The practice is almost exclusively couched in terms of the benefits to working mothers. Why shouldn’t men also want to leave the office at 5pm?
In the Akira Kurosawa film Ikuru, about a workaholic bureaucratic and his final quest for meaning, one of the characters recites the following joke:
‘You’ve never had a day off, have you?'
‘Why? Are you indispensable?'
‘No. I don’t want them to find out they can do without me.'
For me this witticism cuts to the heart of the problem of presenteeism in many offices – but it also says something about what is fast becoming an out-dated working practice.
Having a job isn’t about being at work, it’s about doing work. We can all get in early in the morning and log onto Facebook. But ultimately it’s output that counts.
So I’m often bemused by the way flexible working is almost exclusively couched in terms of the benefits to working mothers. Of course it can help them significantly, and the paucity of policies is a huge barrier to many, but that’s only part of the picture.
Why shouldn’t men also want to leave the office at 5pm, spend some time with their family, and log back online in the evening to finish outstanding work?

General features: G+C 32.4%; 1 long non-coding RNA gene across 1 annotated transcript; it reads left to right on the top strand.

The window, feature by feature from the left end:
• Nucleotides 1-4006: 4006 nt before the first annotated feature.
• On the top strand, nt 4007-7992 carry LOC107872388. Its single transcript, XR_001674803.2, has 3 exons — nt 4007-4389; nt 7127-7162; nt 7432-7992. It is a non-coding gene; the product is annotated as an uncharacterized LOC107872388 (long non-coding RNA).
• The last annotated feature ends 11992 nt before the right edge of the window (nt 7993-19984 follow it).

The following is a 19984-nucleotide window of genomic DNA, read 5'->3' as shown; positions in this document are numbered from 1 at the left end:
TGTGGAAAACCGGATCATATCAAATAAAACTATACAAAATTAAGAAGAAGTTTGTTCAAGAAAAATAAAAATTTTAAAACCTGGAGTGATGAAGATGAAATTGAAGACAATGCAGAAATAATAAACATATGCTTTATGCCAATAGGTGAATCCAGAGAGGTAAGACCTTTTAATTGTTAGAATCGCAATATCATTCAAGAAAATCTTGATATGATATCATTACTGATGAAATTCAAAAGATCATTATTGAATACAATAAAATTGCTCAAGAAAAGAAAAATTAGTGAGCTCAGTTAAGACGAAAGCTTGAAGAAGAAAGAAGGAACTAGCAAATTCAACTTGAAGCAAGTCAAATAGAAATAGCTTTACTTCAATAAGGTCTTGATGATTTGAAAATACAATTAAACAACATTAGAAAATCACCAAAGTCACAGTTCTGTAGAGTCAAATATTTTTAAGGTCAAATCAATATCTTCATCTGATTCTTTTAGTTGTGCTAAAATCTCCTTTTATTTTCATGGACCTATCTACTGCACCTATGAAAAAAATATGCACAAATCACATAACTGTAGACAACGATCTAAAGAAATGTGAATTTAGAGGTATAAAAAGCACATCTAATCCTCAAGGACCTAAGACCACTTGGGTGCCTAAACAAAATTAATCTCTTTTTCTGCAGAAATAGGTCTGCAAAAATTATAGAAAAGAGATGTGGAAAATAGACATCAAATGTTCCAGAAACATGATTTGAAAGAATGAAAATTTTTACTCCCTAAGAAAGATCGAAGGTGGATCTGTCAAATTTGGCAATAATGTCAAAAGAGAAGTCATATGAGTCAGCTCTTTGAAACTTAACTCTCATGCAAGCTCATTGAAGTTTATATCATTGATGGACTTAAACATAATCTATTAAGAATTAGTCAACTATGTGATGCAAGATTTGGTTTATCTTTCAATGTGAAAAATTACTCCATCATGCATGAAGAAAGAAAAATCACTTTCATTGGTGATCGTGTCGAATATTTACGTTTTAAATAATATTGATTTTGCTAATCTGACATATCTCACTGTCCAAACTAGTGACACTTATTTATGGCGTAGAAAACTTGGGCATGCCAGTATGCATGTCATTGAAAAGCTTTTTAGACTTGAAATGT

The point is flexible working isn’t about doing less – it’s about working smarter. In fact there’s an argument it can lead to increased productivity. Under the law of diminishing returns putting in regular 12-hour stints can’t be the most efficient way of doing things.
I’d also argue that way of working is damaging to all – not least firms’ profits. Every day a high-profile male City worker seems to get signed off due to exhaustion and stress.
South-east firm McMillan Williams recently came top for the number of female partners in the Diversity League Table report, with just under half women.
Nicola Manning, partner at the firm, says a flexible working culture benefits everyone. The firm’s practice of letting partners have one day off per week to manage childcare and the attitude that it’s OK to have time off to look after sick children was not a formal policy decision. Rather it was a choice to respond to the needs of partners and associates as a modern employer would, she says.
The world has changed dramatically in the last 20 years, although some firms don’t seem to have noticed, with their long-hours, Gordon Gekko-style culture still prevalent. Looking at how they operate you’d think we were stuck in the power-suited 1980s when the world wide web was still a twinkle in Tim Berners-Lee’s eye.
Kathleen Hall is a Gazette reporter